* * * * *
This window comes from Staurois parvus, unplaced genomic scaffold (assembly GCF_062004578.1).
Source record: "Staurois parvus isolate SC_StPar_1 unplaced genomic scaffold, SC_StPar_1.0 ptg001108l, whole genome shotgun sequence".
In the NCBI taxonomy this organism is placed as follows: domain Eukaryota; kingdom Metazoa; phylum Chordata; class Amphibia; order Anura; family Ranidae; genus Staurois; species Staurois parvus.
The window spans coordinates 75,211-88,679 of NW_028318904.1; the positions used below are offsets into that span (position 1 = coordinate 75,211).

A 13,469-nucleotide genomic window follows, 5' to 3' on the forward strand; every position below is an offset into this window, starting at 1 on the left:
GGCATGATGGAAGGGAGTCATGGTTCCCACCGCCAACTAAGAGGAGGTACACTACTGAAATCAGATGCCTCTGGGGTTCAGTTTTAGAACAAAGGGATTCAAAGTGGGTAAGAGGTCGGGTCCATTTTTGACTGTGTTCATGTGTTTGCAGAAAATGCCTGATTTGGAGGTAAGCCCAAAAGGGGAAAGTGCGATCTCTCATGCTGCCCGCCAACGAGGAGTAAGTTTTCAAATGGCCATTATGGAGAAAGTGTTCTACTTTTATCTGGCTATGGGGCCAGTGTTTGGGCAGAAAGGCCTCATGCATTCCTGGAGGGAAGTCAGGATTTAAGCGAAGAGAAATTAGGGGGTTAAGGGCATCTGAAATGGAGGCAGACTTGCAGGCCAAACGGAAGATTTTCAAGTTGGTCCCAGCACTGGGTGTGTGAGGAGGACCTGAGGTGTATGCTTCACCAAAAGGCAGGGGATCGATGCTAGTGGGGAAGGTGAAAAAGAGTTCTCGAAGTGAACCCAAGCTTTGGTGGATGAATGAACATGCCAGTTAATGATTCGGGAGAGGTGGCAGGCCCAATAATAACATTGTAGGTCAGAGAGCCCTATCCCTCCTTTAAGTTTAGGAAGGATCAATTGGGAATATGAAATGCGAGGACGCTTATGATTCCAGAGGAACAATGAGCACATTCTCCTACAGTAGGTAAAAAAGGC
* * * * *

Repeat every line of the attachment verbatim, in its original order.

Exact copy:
This window comes from Staurois parvus, unplaced genomic scaffold (assembly GCF_062004578.1).
Source record: "Staurois parvus isolate SC_StPar_1 unplaced genomic scaffold, SC_StPar_1.0 ptg001108l, whole genome shotgun sequence".
In the NCBI taxonomy this organism is placed as follows: domain Eukaryota; kingdom Metazoa; phylum Chordata; class Amphibia; order Anura; family Ranidae; genus Staurois; species Staurois parvus.
The window spans coordinates 75,211-88,679 of NW_028318904.1; the positions used below are offsets into that span (position 1 = coordinate 75,211).

A 13,469-nucleotide genomic window follows, 5' to 3' on the forward strand; every position below is an offset into this window, starting at 1 on the left:
GGCATGATGGAAGGGAGTCATGGTTCCCACCGCCAACTAAGAGGAGGTACACTACTGAAATCAGATGCCTCTGGGGTTCAGTTTTAGAACAAAGGGATTCAAAGTGGGTAAGAGGTCGGGTCCATTTTTGACTGTGTTCATGTGTTTGCAGAAAATGCCTGATTTGGAGGTAAGCCCAAAAGGGGAAAGTGCGATCTCTCATGCTGCCCGCCAACGAGGAGTAAGTTTTCAAATGGCCATTATGGAGAAAGTGTTCTACTTTTATCTGGCTATGGGGCCAGTGTTTGGGCAGAAAGGCCTCATGCATTCCTGGAGGGAAGTCAGGATTTAAGCGAAGAGAAATTAGGGGGTTAAGGGCATCTGAAATGGAGGCAGACTTGCAGGCCAAACGGAAGATTTTCAAGTTGGTCCCAGCACTGGGTGTGTGAGGAGGACCTGAGGTGTATGCTTCACCAAAAGGCAGGGGATCGATGCTAGTGGGGAAGGTGAAAAAGAGTTCTCGAAGTGAACCCAAGCTTTGGTGGATGAATGAACATGCCAGTTAATGATTCGGGAGAGGTGGCAGGCCCAATAATAACATTGTAGGTCAGAGAGCCCTATCCCTCCTTTAAGTTTAGGAAGGATCAATTGGGAATATGAAATGCGAGGACGCTTATGATTCCAGAGGAACAATGAGCACATTCTCCTACAGTAGGTAAAAAAGGC